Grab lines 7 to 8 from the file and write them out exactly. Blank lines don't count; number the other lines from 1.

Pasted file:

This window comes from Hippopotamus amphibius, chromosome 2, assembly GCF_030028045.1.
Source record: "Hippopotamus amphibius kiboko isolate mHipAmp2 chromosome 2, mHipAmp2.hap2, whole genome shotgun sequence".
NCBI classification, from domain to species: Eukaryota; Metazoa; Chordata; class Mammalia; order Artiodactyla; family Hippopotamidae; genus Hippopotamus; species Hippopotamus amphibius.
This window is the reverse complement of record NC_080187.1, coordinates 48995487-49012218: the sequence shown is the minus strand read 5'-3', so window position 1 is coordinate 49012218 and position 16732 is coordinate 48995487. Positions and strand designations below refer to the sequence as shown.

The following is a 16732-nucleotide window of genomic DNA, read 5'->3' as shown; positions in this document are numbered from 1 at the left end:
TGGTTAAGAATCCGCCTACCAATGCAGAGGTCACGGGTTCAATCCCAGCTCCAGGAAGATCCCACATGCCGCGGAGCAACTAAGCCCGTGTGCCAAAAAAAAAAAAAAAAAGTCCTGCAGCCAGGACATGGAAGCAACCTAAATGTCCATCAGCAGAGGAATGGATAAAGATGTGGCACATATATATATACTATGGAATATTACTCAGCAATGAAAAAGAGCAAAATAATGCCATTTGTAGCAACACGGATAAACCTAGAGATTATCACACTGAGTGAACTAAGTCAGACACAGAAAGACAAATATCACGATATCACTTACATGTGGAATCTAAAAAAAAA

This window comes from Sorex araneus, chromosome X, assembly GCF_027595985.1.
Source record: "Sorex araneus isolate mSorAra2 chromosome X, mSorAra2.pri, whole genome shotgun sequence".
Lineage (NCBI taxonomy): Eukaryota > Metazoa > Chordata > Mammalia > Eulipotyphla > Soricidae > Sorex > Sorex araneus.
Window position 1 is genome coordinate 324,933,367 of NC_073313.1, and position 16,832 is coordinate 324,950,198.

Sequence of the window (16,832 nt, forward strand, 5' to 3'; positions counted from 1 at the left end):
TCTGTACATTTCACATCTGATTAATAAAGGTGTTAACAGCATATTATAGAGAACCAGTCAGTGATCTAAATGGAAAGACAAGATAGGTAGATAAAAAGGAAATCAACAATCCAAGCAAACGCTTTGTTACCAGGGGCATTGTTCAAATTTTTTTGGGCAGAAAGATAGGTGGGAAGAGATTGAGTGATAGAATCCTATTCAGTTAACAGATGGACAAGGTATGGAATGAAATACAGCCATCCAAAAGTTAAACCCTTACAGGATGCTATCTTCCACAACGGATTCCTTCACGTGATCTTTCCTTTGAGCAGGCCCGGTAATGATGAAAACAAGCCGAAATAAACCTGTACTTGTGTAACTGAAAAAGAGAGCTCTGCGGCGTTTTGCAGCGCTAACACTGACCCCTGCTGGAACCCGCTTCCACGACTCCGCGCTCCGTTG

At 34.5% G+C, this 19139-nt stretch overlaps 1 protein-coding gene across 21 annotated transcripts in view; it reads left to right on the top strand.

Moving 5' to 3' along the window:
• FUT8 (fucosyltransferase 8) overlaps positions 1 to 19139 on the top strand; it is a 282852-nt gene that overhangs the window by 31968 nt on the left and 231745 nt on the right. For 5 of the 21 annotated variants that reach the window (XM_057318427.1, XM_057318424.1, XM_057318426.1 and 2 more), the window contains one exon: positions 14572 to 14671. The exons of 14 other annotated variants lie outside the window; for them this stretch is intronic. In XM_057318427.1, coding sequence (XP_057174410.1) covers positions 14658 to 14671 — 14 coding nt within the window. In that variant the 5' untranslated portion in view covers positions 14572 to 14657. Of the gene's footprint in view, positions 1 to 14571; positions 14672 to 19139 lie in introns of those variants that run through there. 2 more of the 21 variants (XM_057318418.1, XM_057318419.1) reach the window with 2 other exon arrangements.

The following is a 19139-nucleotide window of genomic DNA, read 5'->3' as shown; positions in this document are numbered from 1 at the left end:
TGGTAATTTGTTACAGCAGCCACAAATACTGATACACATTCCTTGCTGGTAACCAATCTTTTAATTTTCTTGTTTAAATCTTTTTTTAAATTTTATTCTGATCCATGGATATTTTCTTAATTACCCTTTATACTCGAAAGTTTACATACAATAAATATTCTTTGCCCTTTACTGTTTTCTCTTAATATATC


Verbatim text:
This window comes from Sorex araneus, chromosome X, assembly GCF_027595985.1.
Source record: "Sorex araneus isolate mSorAra2 chromosome X, mSorAra2.pri, whole genome shotgun sequence".